Traditional Chinese Medicine History, Then and Now

An Oriental Medicine orientation.


| March/April 2005


It may come as a surprise, but Cher, U.S. Tour de France cyclist George Hincapie and U.S. Olympic high jumper Amy Acuff do have at least one thing in common: They all use Oriental Medicine (OM), a 3,000-year-old health-care system that originated in China. Also known as Traditional Chinese Medicine (see “Explaining the Terms” on Page 39), this system uses herbal medicine, acupuncture, nutritional therapy and therapeutic massage.

Nearing her 60th birthday, Cher gets regular acupuncture treatments to help maintain her youthful beauty. Hincapie, a seven-time Tour de France competitor who played a pivotal role in Lance Armstrong’s six triumphs, turned to OM after conventional medicine failed to help him overcome several career-threatening illnesses. The OM treatments returned him to optimum health and performance, and he now uses OM as his primary health-care modality.

In a recent interview with USA Today, Acuff credits acupuncture treatments for keeping her free of major injuries during the four years she trained for the 2004 Athens Olympics. She plans to practice OM and will graduate from an Oriental medical college this spring.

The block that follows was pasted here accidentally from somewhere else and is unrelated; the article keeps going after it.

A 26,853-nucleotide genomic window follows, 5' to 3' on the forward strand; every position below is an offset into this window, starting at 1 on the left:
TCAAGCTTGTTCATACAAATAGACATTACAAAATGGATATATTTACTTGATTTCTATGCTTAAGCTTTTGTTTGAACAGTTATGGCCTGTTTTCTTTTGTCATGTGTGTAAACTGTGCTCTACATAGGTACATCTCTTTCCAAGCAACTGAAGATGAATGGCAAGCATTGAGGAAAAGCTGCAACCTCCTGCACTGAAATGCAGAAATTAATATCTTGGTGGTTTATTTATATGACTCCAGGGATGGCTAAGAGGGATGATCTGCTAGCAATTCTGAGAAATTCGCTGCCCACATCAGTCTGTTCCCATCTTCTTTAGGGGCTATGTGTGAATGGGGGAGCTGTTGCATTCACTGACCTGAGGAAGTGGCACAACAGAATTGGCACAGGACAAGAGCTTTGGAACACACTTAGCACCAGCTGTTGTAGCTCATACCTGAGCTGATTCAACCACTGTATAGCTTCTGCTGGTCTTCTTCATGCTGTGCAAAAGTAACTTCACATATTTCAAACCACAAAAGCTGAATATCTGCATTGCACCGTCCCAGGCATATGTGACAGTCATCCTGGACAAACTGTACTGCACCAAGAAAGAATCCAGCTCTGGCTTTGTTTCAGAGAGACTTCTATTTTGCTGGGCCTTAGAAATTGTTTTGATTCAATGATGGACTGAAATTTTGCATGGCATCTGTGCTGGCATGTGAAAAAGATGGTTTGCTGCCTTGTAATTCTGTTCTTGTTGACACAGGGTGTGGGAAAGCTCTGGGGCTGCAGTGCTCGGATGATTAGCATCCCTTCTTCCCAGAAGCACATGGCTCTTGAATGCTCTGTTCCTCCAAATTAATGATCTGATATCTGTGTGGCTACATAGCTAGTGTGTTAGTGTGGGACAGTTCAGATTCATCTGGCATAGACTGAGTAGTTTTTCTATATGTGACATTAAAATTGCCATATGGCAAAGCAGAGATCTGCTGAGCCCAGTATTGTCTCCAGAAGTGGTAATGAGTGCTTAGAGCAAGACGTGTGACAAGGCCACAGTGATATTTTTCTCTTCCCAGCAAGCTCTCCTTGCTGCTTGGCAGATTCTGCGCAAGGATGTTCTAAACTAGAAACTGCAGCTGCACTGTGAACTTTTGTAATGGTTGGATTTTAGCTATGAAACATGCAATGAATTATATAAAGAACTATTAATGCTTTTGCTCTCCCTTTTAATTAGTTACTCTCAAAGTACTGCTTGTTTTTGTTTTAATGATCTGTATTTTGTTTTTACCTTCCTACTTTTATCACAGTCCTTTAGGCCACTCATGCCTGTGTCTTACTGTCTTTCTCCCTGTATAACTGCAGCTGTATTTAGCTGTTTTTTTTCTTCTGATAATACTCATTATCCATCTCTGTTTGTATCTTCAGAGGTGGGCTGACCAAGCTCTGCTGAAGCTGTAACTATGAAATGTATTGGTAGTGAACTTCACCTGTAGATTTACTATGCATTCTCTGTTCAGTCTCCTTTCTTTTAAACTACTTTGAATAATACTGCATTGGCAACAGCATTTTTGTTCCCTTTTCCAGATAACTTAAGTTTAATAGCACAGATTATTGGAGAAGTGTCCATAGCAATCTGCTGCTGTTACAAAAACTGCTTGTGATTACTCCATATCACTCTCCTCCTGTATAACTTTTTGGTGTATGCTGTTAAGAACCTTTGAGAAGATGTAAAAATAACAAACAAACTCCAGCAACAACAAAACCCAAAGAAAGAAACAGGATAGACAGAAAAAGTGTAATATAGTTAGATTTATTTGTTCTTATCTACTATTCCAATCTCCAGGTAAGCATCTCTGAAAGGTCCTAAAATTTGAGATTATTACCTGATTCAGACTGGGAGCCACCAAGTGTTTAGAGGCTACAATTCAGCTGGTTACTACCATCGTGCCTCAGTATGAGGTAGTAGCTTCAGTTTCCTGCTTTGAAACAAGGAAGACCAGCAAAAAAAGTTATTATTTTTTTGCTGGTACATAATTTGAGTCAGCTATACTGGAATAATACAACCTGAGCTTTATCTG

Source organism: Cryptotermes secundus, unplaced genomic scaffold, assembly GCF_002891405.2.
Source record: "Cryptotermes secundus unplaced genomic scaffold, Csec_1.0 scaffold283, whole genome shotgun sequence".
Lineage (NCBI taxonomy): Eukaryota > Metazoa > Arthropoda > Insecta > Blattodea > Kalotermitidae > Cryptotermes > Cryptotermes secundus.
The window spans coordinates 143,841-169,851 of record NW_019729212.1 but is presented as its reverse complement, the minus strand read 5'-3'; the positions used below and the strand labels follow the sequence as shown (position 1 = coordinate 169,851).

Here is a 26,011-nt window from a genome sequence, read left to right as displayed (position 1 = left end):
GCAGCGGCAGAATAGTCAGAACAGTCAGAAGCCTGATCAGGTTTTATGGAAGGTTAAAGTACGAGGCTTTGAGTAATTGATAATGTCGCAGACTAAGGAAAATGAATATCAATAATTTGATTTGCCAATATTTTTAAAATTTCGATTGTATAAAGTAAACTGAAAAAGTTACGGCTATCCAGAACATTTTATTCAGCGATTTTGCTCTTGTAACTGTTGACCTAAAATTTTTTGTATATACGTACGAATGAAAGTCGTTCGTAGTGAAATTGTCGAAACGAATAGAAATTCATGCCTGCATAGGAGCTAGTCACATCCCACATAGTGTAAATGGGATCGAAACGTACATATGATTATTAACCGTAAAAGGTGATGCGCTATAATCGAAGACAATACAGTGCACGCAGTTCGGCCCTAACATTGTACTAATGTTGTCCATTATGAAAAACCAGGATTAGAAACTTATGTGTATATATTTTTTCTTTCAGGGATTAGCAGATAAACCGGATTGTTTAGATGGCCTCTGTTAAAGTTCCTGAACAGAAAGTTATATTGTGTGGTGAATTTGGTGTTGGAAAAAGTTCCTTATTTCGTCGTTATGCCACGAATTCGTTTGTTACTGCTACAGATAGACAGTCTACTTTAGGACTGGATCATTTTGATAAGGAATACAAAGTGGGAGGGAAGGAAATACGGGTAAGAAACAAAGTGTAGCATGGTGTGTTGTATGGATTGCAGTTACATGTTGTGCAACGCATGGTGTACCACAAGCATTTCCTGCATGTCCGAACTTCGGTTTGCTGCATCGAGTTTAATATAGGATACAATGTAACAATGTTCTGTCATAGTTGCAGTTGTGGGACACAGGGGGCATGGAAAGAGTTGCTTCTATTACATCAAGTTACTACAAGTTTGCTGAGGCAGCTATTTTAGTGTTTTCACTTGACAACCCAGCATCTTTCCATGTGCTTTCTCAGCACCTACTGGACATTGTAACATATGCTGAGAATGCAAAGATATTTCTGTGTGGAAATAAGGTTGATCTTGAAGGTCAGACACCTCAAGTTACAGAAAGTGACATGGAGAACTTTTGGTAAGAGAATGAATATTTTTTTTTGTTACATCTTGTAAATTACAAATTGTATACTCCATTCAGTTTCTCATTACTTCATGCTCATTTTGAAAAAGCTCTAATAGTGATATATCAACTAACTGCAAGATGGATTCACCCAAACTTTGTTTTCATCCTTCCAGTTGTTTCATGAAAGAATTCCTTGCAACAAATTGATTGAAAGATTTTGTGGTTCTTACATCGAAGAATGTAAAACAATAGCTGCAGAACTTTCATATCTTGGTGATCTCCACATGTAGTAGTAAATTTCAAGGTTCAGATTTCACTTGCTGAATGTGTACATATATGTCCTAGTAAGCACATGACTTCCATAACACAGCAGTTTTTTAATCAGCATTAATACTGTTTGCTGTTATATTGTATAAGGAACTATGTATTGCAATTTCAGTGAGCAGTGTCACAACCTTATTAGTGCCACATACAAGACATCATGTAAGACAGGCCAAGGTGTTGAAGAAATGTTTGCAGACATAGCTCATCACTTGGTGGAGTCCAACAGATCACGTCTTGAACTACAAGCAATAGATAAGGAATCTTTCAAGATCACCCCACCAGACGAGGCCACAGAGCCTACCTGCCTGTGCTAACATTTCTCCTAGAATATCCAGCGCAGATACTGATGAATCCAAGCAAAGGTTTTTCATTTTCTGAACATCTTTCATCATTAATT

Although new to many Americans, OM has an ancient legacy of leading the world in scientific discoveries, and many international studies indicate Oriental medical therapies can improve health and quality of life.

First to Come, First to Serve

What we now call “Oriental Medicine” originated in China. In his encyclopedic multivolume Science and Civilization in China (Cambridge University Press, 1956-1961), the eminent sinologist Joseph Needham reported that Chinese physicians began recording medical knowledge on tortoise shells and cattle bones between 1700 and 1027 B.C. By 200 B.C., Chinese physicians had medical knowledge unmatched by Western physicians until centuries later.

Chinese physicians correctly understood blood circulation and heart function by 200 B.C., about 1,800 years before Western physicians. By this time, Chinese scientists also were explaining some physiological phenomena as manifestations of a vital force called qi (pronounced chee) that circulates throughout the body and can be manipulated by massage and acupuncture to ameliorate disease.





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